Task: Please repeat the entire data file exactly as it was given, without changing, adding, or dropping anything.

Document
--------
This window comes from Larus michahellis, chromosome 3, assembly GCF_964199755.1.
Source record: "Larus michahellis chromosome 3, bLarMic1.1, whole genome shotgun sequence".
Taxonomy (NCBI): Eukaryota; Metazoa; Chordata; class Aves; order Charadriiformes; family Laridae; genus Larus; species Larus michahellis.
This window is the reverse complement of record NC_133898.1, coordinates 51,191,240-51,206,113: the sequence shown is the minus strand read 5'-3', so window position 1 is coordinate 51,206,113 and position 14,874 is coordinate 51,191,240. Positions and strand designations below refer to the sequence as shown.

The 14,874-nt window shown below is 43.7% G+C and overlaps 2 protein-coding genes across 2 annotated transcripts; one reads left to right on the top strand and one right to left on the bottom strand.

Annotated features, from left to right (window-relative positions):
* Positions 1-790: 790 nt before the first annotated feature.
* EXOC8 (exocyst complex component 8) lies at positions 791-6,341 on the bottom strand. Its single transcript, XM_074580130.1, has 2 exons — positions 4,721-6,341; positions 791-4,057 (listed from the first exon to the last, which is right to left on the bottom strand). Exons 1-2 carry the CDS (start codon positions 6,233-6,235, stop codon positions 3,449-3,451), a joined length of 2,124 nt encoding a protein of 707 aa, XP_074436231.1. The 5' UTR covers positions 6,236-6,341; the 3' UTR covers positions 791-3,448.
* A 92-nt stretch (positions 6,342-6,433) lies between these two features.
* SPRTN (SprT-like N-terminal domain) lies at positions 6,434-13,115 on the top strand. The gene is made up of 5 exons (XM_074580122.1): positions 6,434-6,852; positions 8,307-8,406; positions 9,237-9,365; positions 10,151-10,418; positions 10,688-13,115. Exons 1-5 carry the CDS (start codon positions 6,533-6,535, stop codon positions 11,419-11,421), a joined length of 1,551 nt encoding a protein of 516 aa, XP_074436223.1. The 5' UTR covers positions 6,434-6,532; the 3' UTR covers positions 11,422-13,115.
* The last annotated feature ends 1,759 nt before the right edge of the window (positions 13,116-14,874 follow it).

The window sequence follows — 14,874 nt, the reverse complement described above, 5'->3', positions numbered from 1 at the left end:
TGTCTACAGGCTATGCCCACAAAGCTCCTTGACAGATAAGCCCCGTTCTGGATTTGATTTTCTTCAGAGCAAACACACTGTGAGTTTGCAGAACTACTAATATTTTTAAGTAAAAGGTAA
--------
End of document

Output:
This window comes from Larus michahellis, chromosome 3, assembly GCF_964199755.1.
Source record: "Larus michahellis chromosome 3, bLarMic1.1, whole genome shotgun sequence".
Taxonomy (NCBI): Eukaryota; Metazoa; Chordata; class Aves; order Charadriiformes; family Laridae; genus Larus; species Larus michahellis.
This window is the reverse complement of record NC_133898.1, coordinates 51,191,240-51,206,113: the sequence shown is the minus strand read 5'-3', so window position 1 is coordinate 51,206,113 and position 14,874 is coordinate 51,191,240. Positions and strand designations below refer to the sequence as shown.

The 14,874-nt window shown below is 43.7% G+C and overlaps 2 protein-coding genes across 2 annotated transcripts; one reads left to right on the top strand and one right to left on the bottom strand.

Annotated features, from left to right (window-relative positions):
* Positions 1-790: 790 nt before the first annotated feature.
* EXOC8 (exocyst complex component 8) lies at positions 791-6,341 on the bottom strand. Its single transcript, XM_074580130.1, has 2 exons — positions 4,721-6,341; positions 791-4,057 (listed from the first exon to the last, which is right to left on the bottom strand). Exons 1-2 carry the CDS (start codon positions 6,233-6,235, stop codon positions 3,449-3,451), a joined length of 2,124 nt encoding a protein of 707 aa, XP_074436231.1. The 5' UTR covers positions 6,236-6,341; the 3' UTR covers positions 791-3,448.
* A 92-nt stretch (positions 6,342-6,433) lies between these two features.
* SPRTN (SprT-like N-terminal domain) lies at positions 6,434-13,115 on the top strand. The gene is made up of 5 exons (XM_074580122.1): positions 6,434-6,852; positions 8,307-8,406; positions 9,237-9,365; positions 10,151-10,418; positions 10,688-13,115. Exons 1-5 carry the CDS (start codon positions 6,533-6,535, stop codon positions 11,419-11,421), a joined length of 1,551 nt encoding a protein of 516 aa, XP_074436223.1. The 5' UTR covers positions 6,434-6,532; the 3' UTR covers positions 11,422-13,115.
* The last annotated feature ends 1,759 nt before the right edge of the window (positions 13,116-14,874 follow it).

The window sequence follows — 14,874 nt, the reverse complement described above, 5'->3', positions numbered from 1 at the left end:
TGTCTACAGGCTATGCCCACAAAGCTCCTTGACAGATAAGCCCCGTTCTGGATTTGATTTTCTTCAGAGCAAACACACTGTGAGTTTGCAGAACTACTAATATTTTTAAGTAAAAGGTAA